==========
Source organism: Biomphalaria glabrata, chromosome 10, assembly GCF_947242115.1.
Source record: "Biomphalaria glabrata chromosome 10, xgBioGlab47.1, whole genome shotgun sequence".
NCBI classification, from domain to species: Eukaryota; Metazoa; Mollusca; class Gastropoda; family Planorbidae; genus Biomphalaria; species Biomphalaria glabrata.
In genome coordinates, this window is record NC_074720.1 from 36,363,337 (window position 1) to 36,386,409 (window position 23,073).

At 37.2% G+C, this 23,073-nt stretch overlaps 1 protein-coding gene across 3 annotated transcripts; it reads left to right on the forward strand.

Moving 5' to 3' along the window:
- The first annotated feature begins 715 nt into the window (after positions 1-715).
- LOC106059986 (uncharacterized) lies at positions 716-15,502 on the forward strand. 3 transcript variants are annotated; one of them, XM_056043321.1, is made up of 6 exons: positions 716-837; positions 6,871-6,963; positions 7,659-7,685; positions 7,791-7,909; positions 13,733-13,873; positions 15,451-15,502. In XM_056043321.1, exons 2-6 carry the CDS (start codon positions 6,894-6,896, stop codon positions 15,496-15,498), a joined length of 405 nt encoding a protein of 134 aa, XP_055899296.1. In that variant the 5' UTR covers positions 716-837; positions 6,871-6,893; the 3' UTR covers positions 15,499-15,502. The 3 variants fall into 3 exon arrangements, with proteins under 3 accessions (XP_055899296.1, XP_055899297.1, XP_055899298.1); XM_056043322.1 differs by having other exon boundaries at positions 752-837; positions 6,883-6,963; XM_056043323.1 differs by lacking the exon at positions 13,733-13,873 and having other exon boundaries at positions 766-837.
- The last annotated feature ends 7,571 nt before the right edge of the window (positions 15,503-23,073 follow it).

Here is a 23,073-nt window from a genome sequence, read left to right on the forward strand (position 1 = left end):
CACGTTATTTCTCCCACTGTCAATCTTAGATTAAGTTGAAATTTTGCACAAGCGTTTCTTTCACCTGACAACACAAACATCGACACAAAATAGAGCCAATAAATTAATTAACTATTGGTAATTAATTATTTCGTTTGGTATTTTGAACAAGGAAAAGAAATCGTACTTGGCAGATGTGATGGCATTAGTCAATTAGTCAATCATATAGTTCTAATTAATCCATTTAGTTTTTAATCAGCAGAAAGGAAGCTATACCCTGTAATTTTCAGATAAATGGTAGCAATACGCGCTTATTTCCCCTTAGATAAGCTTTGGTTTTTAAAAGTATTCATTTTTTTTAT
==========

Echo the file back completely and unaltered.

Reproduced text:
Source organism: Biomphalaria glabrata, chromosome 10, assembly GCF_947242115.1.
Source record: "Biomphalaria glabrata chromosome 10, xgBioGlab47.1, whole genome shotgun sequence".
NCBI classification, from domain to species: Eukaryota; Metazoa; Mollusca; class Gastropoda; family Planorbidae; genus Biomphalaria; species Biomphalaria glabrata.
In genome coordinates, this window is record NC_074720.1 from 36,363,337 (window position 1) to 36,386,409 (window position 23,073).

At 37.2% G+C, this 23,073-nt stretch overlaps 1 protein-coding gene across 3 annotated transcripts; it reads left to right on the forward strand.

Moving 5' to 3' along the window:
- The first annotated feature begins 715 nt into the window (after positions 1-715).
- LOC106059986 (uncharacterized) lies at positions 716-15,502 on the forward strand. 3 transcript variants are annotated; one of them, XM_056043321.1, is made up of 6 exons: positions 716-837; positions 6,871-6,963; positions 7,659-7,685; positions 7,791-7,909; positions 13,733-13,873; positions 15,451-15,502. In XM_056043321.1, exons 2-6 carry the CDS (start codon positions 6,894-6,896, stop codon positions 15,496-15,498), a joined length of 405 nt encoding a protein of 134 aa, XP_055899296.1. In that variant the 5' UTR covers positions 716-837; positions 6,871-6,893; the 3' UTR covers positions 15,499-15,502. The 3 variants fall into 3 exon arrangements, with proteins under 3 accessions (XP_055899296.1, XP_055899297.1, XP_055899298.1); XM_056043322.1 differs by having other exon boundaries at positions 752-837; positions 6,883-6,963; XM_056043323.1 differs by lacking the exon at positions 13,733-13,873 and having other exon boundaries at positions 766-837.
- The last annotated feature ends 7,571 nt before the right edge of the window (positions 15,503-23,073 follow it).

Here is a 23,073-nt window from a genome sequence, read left to right on the forward strand (position 1 = left end):
CACGTTATTTCTCCCACTGTCAATCTTAGATTAAGTTGAAATTTTGCACAAGCGTTTCTTTCACCTGACAACACAAACATCGACACAAAATAGAGCCAATAAATTAATTAACTATTGGTAATTAATTATTTCGTTTGGTATTTTGAACAAGGAAAAGAAATCGTACTTGGCAGATGTGATGGCATTAGTCAATTAGTCAATCATATAGTTCTAATTAATCCATTTAGTTTTTAATCAGCAGAAAGGAAGCTATACCCTGTAATTTTCAGATAAATGGTAGCAATACGCGCTTATTTCCCCTTAGATAAGCTTTGGTTTTTAAAAGTATTCATTTTTTTTAT